Registration

A few years as a securities litigator has taught me that you can’t go public without a registration statement.(1) So, without further ado, here is a registration statement for Concurring Opinions.(2)


Name of Entity: Concurring Opinions.

Directors, Officers, CEO, etc., etc.: Dan Solove, Kaimi Wenger, and others to be added.

Risk Factors:

A number of factors, some of them beyond our control, could cause this offering to fail. Among these risks are:

-Dan and Kaimi might decide that they hate each other.

-Our readers might wise up to the fact that blogging is silly.

-The auditors might discover some of our off-balance-sheet liabilities (code-named Han Solo and Princess Leia).

-The U.S. Attorney might decide to indict the rest of the Big Five Four Three Two One Zero, leaving us with nobody left to audit our financials.

-The market might react poorly to our use of “Kazakhstani GAAP” to present our results. (“Ebitda is a holistic concept, based on dreams and premonitions.”)

-Our foreign subsidiaries might be negatively affected by currency fluctuations.

-An asteroid might stike the earth, obliterating all life.

But hey, what’s life without a little risk?

Management’s Discussion and Analysis.

-As you can see, our second quarter earnings were double our first quarter earnings.

-We expect to achieve great synergies through this merger spinoff recapitalization.

-We have a proven track record of blogging.

-Dan S. has recently invented a perpetual motion machine.

-We will put a chicken in every pot!

Note: These are all “forward looking statements.” That means that no one with any good sense should really pay any attention to them.

Use of Proceeds: That’s really none of your business, thank you very much. Suffice it to say that frequent trips to luxury resorts are not out of the question.

Notes:

(1) Is a blog subject to the 33 Act registration requirements at all? Let’s just be cautious here. Remember that a few years ago the Ninth Circuit, in In Re Provolone Partners, held that a ham sandwich is a security for 33 Act purposes. (“SEC v. Howey held that interests in an orange grove were securities for 33 Act purposes. Ham sandwiches are often consumed with orange juice. Therefore, we hold that a ham sandwich is a security as defined in the 33 Act.”)

(2) I know, you’re thinking “why register this at all — what about Reg D?” Unfortunately, we intend to make far more than a paltry $1 million from this blog, so we can’t use Rule 504. And some of our readers (cough, Gordon Smith, cough) are sufficiently unfamiliar with the securities markets that we couldn’t in all honesty call them accredited for Rule 506 purposes.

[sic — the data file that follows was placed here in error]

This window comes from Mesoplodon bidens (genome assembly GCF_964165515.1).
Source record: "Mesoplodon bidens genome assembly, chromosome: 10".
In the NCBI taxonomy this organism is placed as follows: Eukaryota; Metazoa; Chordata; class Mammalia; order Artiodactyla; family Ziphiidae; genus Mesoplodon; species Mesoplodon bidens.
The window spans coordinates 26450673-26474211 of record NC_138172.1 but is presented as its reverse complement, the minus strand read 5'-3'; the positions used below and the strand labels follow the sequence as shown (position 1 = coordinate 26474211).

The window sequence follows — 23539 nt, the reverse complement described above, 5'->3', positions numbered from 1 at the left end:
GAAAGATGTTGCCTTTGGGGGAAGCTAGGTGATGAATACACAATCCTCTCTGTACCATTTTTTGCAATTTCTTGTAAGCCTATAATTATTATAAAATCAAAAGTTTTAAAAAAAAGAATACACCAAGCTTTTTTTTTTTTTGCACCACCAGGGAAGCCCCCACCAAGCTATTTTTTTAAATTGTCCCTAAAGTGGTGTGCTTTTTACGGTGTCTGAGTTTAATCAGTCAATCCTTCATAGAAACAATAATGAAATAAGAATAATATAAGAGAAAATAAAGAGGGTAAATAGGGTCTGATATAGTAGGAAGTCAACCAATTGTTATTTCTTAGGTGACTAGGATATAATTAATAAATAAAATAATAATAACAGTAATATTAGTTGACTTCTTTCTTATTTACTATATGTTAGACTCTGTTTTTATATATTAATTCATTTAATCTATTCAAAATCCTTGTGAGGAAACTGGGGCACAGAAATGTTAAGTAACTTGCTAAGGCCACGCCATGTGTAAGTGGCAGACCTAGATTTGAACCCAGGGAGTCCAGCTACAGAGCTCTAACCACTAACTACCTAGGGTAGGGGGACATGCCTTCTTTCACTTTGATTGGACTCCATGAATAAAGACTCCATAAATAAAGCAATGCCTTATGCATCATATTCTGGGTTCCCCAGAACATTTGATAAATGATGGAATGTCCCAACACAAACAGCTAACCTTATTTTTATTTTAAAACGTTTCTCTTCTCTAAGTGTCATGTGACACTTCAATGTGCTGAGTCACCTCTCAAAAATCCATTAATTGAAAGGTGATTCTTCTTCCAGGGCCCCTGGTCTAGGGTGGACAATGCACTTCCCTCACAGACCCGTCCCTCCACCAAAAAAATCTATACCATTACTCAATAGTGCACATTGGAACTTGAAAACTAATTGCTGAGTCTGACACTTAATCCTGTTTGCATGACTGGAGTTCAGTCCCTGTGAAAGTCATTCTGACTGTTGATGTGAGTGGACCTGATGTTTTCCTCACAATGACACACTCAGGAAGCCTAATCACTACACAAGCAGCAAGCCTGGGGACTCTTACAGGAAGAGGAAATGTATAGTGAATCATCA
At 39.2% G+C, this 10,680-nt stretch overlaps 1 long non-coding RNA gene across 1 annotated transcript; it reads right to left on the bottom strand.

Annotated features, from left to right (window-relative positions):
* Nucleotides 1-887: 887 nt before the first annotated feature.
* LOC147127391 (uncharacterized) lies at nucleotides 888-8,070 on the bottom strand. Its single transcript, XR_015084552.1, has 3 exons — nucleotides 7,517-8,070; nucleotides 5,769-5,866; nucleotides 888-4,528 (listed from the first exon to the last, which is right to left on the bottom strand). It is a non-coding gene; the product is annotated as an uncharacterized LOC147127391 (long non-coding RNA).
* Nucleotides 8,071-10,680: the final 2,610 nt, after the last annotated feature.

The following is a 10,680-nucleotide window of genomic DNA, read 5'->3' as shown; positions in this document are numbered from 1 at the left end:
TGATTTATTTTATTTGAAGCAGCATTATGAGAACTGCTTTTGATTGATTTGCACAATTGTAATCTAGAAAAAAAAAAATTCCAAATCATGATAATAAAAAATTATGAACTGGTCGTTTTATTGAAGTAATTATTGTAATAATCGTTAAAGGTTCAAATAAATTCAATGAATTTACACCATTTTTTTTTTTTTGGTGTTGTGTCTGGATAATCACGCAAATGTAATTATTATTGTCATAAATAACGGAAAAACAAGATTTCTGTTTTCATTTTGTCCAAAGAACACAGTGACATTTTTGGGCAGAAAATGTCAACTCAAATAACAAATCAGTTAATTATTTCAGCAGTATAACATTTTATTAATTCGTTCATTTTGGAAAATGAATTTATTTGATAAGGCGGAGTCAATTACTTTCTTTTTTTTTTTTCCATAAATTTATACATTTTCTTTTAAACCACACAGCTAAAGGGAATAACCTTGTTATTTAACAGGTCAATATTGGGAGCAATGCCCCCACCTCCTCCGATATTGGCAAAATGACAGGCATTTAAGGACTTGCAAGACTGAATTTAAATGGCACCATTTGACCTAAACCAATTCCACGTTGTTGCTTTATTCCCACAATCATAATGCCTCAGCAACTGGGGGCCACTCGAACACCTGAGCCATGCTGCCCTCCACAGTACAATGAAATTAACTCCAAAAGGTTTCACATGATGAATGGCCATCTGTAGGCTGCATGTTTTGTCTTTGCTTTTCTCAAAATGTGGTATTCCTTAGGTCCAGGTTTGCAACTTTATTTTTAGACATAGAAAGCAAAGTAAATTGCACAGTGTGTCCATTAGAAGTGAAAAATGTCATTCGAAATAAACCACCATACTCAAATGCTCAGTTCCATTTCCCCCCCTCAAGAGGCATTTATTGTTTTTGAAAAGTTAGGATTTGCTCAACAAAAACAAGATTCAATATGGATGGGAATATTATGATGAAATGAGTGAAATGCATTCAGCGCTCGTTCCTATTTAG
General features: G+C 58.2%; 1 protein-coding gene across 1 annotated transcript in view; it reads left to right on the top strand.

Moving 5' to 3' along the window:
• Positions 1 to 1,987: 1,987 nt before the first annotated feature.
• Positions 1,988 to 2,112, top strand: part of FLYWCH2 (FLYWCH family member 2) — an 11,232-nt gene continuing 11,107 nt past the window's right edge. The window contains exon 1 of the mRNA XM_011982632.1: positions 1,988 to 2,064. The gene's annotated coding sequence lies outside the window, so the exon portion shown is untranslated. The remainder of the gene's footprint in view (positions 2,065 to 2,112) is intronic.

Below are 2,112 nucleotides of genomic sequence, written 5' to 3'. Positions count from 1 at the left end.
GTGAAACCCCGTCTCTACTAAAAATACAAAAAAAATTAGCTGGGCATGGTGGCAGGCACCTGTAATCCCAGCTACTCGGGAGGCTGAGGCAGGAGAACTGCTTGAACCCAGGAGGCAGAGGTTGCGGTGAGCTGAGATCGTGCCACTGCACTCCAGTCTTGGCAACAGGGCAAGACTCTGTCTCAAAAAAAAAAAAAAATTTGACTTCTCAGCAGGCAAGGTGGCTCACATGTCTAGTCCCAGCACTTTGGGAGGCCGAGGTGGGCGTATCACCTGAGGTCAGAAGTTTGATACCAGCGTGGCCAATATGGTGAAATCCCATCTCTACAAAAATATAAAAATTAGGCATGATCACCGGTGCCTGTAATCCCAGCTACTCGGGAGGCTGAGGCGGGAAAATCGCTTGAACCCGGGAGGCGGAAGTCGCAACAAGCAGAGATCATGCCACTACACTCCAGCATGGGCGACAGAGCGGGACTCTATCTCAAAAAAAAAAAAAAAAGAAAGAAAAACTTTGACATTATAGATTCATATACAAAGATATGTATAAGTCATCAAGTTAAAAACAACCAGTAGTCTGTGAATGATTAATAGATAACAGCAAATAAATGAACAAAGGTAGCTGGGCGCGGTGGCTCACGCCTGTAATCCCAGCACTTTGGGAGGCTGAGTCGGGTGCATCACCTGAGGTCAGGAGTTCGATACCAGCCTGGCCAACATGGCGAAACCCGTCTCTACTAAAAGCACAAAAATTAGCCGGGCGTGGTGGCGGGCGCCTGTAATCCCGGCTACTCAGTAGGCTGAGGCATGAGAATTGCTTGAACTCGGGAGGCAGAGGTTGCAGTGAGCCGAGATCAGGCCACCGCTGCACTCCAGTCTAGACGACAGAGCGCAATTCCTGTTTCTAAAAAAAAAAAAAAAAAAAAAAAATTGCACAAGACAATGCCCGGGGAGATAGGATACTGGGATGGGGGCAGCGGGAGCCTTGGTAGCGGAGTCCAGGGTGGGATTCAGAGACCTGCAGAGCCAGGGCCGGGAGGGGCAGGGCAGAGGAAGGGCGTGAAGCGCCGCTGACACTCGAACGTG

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11 Responses

  1. Fun! But please fix the link to your RSS feed at the top of the page.

    PS. Why does risk factors leave out ‘coding errors’?

  2. Concurring Opinions:

    My friend and colleague Daniel Solove has broken off of PrawfsBlawg and has started a new group blog, Concurring OpinionsMy friend and colleague Daniel Solove has broken off of PrawfsBlawg and has started a new group blog, Concurring Opinions

  3. ‘Concurring Opinions’ Blog Issues a ‘Registration Statement’

    Concurring Opinions, a new blog which so far sports lawprofs Daniel Solove and Kaimi Wenger (strange bedfellows? could be interesting…) has announced itself to the world by publishing a Registration Statement, modeled, rather loosely, on the the ones…

  4. Kate Rears says:

    …because the authors aren’t responsible for most coding errors. I am. (Hi, and thanks for noting the error. Let me know if you notice any more! I’m well aware of some already, but watchful eyes will do us some good here.)

  5. PrawfsBlawg says:

    Concurring

    This is just a quick note to mention that I will be concurring with Dan on his new blog, Concurring Opinions. (CO? CCO? CC:Opinions? I think we need a good short handle.) As the securities expert on the blog, I’ve been hard at work on the blog’s regist…

  6. Simon says:

    A number of factors, some of them beyond our control, could cause this offering to fail. Among these risks are…[that] [o]ur readers might wise up to the fact that blogging is silly.

    I promise not to wise up if you promise to semi-regularly give me an opportunity to grouse about how terrible Kelo was. 😉

    Remember that a few years ago the Ninth Circuit, in In Re Provolone Partners, held that a ham sandwich is a security for 33 Act purposes.

    With every passing year, one is forced to wonder whether the Ninth Circuit is an appellate court or a comedy routine. You couldn’t make this stuff up!

  7. J. Stapley says:

    Also, your recent comments don’t wrap in firefox and really strain your layout.

  8. murky says:

    This is a little beyond me. Could you just tell us your Morningstar rating?

  9. Kate Rears says:

    I deny any responsibility for the “recent comment” wrapping debacle. I suppose I, too, should draft my own statement about factors beyond *my* control!

  10. M. Simon says:

    The Ninth Circuit gave us Raich which forced the liberals to vote against compassion and the strict constructionists Conservatives to vote for Constitutional restraint.

    I like them.

  11. Notice of Privacy Practices

    A friend recently asked why we don’t have a privacy policy for this blog. We have a registration statement, after all, so why not a privacy policy? So without further ado, I present to you our shiny new privacy policy:…